The Lactate Threshold Workout: We are back on the road for this workout. After your warm up, increase your pace to about 85-90% of your maximum effort. Maintain this pace for one mile. Drop the speed and jog for about 3-5 minutes. Repeat one to three more times, depending on you current mileage (don’t exceed the distance of your long run). Finish with your cool down and stretch.

Remember, in addition to these workout, you can run another one-three days during the week, nice easy, shorter runs (recovery runs). A sample schedule can be found in this post.

Week four is in the bag! Great job!

5k Friday: Your 12 Week 5k Training Program, Week 3

Run a 5k

Your 12 Week 5k Training Program, Week 3

By the end of last week, you were running up to running two minute intervals, with walk breaks of only 30 seconds. Hurray for you! (Just getting started? Here’s week one.) Hopefully, you’ve been following the plan, resting when prescribed, icing, stretching, etc. Our goal for this week is to bring the running up to five minutes straight! Let’s get started.

Remember, you always want to start your workout with a warm up, and for now, it will be walking briskly for 8-10 minutes. And always take about five minutes at the end of the workout to cool down, nice easy walking is best.

Day One: You’re going to start with last week’s Day Five workout. After your warm-up, run for two minutes. Walk for 30 seconds. Repeat five more times. Finish with your cool down. Do not skip the stretching and icing.

Day Two: Kind of a mixed bag workout. After your warm up, run for two minutes. Walk for 30 seconds. Now, run for three minutes. Walk for one minute. Run for two minutes. Walk for 30 seconds. Run for three minutes. Walk for 30 seconds. Run for two minutes. Walk for 30 seconds. Run for three and a half minutes. Cool down. (If you feel like you need a little longer break after the longer intervals, please go ahead, but don’t walk for too long.)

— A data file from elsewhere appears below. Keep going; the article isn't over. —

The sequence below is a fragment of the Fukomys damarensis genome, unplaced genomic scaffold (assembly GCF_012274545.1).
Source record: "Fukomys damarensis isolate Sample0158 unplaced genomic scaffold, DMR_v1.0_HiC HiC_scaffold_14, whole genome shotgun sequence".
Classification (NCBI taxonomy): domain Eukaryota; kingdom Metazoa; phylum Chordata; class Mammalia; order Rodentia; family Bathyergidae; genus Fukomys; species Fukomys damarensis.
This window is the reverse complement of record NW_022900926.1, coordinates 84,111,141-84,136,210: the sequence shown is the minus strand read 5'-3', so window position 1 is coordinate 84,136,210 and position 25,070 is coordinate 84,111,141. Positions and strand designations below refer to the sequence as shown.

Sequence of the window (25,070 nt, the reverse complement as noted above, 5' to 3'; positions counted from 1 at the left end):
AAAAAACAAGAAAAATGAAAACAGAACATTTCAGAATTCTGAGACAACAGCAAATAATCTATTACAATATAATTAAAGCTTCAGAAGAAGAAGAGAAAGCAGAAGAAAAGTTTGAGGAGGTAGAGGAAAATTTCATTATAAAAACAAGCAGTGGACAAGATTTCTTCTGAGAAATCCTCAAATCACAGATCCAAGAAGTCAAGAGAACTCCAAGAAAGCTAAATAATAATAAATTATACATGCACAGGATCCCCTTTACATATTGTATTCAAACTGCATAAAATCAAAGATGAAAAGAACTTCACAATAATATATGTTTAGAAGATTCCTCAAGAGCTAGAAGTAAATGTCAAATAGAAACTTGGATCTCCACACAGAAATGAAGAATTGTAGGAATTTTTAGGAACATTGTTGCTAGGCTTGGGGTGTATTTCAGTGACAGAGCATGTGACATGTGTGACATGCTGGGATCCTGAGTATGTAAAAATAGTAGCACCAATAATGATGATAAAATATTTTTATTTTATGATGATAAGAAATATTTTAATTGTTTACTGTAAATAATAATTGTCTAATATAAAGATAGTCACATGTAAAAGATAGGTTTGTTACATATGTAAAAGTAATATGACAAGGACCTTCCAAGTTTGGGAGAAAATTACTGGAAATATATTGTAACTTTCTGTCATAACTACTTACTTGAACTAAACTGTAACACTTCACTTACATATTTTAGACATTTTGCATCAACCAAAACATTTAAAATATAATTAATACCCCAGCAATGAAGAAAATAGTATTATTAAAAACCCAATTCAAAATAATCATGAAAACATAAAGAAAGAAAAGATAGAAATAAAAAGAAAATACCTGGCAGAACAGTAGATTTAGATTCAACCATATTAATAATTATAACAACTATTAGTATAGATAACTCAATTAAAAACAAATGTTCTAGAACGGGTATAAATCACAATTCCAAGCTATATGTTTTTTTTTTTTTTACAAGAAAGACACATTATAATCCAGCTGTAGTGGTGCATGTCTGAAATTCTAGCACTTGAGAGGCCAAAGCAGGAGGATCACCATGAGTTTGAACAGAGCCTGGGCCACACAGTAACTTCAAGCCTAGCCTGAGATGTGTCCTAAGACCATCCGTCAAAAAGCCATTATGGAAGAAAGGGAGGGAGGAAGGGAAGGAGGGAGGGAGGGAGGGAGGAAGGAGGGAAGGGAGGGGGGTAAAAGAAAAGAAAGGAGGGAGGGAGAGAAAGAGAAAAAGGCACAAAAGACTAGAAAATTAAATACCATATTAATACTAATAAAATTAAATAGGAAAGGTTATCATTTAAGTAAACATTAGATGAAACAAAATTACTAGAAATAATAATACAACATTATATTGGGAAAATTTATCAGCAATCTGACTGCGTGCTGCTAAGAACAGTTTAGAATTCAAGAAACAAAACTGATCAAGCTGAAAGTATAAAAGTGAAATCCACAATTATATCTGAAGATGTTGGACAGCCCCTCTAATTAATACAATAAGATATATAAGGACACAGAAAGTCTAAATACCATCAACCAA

Day Three: Still your rest day. Yoga, weights, etc. are okay.

Day Four: After your warm up, run for three minutes. Walk for one minute, then run for four minutes. Walk for 30 seconds, then run for three minutes. Walk for 30 seconds. Run for four minutes. One minute walk, then a final three minute run. Cool down, stretch, ice.

Day Five: Complete rest today, we’ve got a big one tomorrow.

Day Six: After your warm up, run for four minutes. Walk for one minute. Run for five minutes. Walk for one minute. Repeat both intervals. Cool down, stretch ice.

Day Seven: Rest. You had a tough week, but look what you’ve accomplished! A total of 18 minutes of running with very little walking time. You can do some strength training, etc. but complete rest is okay, too.

Week three is complete! Congratulations. Next week, we’ll add another running day and increase those running intervals a little more.

Running Faster

CIFRefer back to this post for information on whether you’re ready to add speed to your workout, how to find your goal pace, reasons for each workout as well as the first week of workouts to add to your training.

The Workouts

The Long Run: This week add one half mile to your run on one day of the week.

The Interval Workout: After your four lap warm up, run 800 meters at about your goal 5k pace (that’s two times around the track). Walk or jog for 200 meters. Repeat two more times. Finish with a cool down and a good stretch.

The Lactate Threshold Workout: This week we are doing this by time instead of mileage. Warm up for eight minutes. Run at a pace about 20 seconds slower than your goal 5k pace for five minutes. Jog for three minutes. Depending on your current mileage abilities, repeat once or twice more (don’t exceed the mileage of your “long run” day). Cool down for five more minutes and finish with a stretch.